The first key target of the Met4Tech project is the UK Observatory for Technological Metals, hosted by the British Geological Survey (BGS), outlining current stocks, flows and practices, including state-of-the-art CE best practice for technological metals. . as well as lay the groundwork for monitoring and tracking increases in CE-based revaluation.

There is a new detailed case study illustrating the CE principles approach to the use of new geographic models. These models analyze granite-related mineralization (lithium, tin, tungsten) and related mine waste in Cornwall, involving collaboration with mining companies and regional government partners. The research teams have built on the previous Faraday Battery Challenge and Driving the Electric Revolution (grenDER) projects in the UK to initiate many new collaborations and technology studies for Met4Tech.

Efficient metal recycling technology involves alternative approaches to the traditional crushing and pyrometallurgy/hydrometallurgy approach. Linking partners with different waste streams and processing technologies is leading to more innovative recovery techniques and circular approaches. There is also a lot of interest in our cross-cutting themes, which include:

  • Social sciences and responsible innovation;
  • Governance and regulation;
  • Environmental and life cycle assessment; Y
  • Environmental, Social and Governance (ESG) Aspects for Tech Metals Supply and Value Chains.

The UK’s first critical minerals strategy was announced earlier this year. Why is this so important, and how will it affect the direction of your own work/how it aligns with your current job?

The new UK Critical Minerals Strategy outlines three broad actions that align well with Met4Tech’s research objectives. The first action is to accelerate the growth of UK domestic capabilities, which is illustrated by our technical and regulatory research in the Cornish case study, as well as the whole value system approach of our CE roadmap. of technological metals.

The second action is to collaborate with international partners, which is already happening within the Met4Tech CE Center, and our strategy is to develop more collaborative links abroad.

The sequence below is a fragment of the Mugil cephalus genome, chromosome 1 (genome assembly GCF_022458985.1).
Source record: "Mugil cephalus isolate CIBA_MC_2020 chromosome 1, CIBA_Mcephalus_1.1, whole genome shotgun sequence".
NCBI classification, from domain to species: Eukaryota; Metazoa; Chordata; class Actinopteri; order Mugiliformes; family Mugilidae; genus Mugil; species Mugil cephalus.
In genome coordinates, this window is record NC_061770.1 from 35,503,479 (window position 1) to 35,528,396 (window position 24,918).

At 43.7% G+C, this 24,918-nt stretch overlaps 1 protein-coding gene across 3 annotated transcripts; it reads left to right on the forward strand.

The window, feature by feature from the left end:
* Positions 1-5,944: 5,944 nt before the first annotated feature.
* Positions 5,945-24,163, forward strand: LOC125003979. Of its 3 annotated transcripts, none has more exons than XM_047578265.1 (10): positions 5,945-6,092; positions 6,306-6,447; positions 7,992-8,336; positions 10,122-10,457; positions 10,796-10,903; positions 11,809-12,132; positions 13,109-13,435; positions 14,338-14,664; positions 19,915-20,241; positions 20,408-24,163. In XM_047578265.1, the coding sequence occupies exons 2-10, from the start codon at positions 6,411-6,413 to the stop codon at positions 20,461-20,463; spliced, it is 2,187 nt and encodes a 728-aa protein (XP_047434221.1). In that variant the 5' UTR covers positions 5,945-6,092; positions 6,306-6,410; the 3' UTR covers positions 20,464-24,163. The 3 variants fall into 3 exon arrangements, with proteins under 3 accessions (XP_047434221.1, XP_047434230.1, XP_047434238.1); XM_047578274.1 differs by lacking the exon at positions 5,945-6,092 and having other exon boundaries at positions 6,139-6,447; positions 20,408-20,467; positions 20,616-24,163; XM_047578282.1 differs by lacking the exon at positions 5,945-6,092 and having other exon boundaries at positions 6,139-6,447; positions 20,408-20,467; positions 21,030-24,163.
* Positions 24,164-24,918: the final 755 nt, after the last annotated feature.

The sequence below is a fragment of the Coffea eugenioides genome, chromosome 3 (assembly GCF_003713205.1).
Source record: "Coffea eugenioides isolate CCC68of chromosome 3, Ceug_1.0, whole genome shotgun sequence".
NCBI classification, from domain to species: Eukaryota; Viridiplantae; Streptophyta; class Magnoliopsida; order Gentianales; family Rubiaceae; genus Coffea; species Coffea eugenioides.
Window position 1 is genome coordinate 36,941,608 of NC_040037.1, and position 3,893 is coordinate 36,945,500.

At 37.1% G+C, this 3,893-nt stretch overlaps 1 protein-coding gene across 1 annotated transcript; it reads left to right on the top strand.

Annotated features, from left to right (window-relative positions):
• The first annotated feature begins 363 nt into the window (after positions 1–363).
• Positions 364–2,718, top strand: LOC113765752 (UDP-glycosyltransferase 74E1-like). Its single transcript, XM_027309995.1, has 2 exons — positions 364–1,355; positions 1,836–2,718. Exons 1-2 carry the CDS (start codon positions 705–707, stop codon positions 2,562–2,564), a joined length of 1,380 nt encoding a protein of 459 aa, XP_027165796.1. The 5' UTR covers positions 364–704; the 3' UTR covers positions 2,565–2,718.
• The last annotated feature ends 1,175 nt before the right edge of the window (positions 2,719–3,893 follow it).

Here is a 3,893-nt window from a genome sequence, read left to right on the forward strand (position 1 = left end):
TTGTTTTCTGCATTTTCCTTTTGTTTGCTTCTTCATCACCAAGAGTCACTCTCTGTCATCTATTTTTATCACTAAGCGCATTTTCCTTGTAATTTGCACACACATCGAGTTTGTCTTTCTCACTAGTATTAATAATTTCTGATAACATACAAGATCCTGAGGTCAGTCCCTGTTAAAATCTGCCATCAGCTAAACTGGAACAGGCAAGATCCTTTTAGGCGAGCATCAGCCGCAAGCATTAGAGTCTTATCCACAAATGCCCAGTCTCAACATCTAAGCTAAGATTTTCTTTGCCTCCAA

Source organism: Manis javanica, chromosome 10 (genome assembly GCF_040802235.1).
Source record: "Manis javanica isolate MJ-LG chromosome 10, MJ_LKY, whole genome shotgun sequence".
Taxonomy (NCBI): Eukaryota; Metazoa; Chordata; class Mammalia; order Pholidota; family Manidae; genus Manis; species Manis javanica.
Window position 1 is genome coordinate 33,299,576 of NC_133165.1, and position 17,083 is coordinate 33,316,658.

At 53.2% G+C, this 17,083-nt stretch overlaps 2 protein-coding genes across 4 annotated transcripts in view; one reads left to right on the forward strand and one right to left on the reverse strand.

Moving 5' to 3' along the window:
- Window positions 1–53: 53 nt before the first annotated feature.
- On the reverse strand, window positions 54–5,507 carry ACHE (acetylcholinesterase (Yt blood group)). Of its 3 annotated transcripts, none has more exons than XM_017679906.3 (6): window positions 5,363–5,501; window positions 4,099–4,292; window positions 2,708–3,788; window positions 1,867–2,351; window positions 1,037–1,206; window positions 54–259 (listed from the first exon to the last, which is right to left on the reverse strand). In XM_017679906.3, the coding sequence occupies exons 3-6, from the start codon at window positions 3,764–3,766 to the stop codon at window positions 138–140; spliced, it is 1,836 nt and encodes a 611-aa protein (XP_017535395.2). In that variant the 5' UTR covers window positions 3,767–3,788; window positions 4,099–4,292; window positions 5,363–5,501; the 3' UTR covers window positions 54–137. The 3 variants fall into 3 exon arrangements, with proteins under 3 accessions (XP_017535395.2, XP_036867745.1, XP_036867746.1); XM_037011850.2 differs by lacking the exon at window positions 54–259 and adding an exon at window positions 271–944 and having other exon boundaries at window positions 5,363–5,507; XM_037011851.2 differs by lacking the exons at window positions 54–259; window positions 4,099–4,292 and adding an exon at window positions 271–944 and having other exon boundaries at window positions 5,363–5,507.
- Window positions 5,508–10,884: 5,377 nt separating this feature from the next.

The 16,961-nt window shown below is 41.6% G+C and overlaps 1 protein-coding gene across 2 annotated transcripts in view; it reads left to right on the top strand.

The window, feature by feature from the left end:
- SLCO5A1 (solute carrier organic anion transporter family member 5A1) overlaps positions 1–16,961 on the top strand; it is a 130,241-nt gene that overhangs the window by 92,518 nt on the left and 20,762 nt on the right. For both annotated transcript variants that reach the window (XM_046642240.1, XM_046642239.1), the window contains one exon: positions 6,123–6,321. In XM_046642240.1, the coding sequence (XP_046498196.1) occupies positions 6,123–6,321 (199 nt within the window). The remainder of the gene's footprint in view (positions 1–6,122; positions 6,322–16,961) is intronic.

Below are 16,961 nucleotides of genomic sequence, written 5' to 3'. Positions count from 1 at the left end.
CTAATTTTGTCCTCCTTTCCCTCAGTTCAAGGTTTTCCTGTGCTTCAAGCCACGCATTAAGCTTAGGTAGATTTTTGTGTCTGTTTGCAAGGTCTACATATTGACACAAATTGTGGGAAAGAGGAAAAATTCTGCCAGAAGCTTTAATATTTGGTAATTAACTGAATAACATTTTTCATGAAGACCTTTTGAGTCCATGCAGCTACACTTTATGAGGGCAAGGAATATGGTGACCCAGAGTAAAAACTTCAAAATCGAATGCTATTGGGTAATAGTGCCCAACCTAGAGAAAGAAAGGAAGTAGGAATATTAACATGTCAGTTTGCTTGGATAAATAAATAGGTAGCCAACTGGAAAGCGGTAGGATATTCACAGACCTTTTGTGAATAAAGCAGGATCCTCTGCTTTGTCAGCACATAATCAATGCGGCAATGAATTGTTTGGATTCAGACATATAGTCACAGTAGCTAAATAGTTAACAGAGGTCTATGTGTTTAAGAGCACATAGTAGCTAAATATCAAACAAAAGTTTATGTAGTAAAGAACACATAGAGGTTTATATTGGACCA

The third action is to improve international markets to make them more responsive, transparent and accountable, and research from our ongoing Met4Tech case studies and research on responsible innovation will help inform ongoing updates to the Critical Minerals Strategy. The formation and funding of a new Critical Minerals Intelligence Center at the BGS may also be directly based on the virtual observatory research conducted by Met4Tech.

How important is international collaboration to speed up the UK’s critical mineral supply chain?

The determination of ‘critical’ minerals for the UK and other countries depends on the national environment and considers the economic value and security of supply of these metals for various strategic applications. The global context for production and supply chains is important, and international collaborations will be essential to ensure UK access to critical technology minerals and metals.

The overall objective of Met4Tech is to co-create a roadmap towards a circular technology and metals economy for the UK in an international environment. The Met4Tech project is mainly national and there are also strong links with international groups. Researchers are looking closely at regional case studies and organizing international regulatory roundtables to discuss recent developments around the world. We are also looking to form international collaborations with various groups and centers.

Carol Pettit and Frances Wall
Camborne School of Mines
University of Exeter
https://csm.exeter.ac.uk/

Evi Petavratzi
British Geological Survey
https://www.bgs.ac.uk/

Aleksandra Cavoski and Robert Lee
Birmingham Law School
university of birmingham
https://met4tech.org/
https://twitter.com/Met4Tech

Please note that this article will also appear in the twelfth issue of our quarterly publication.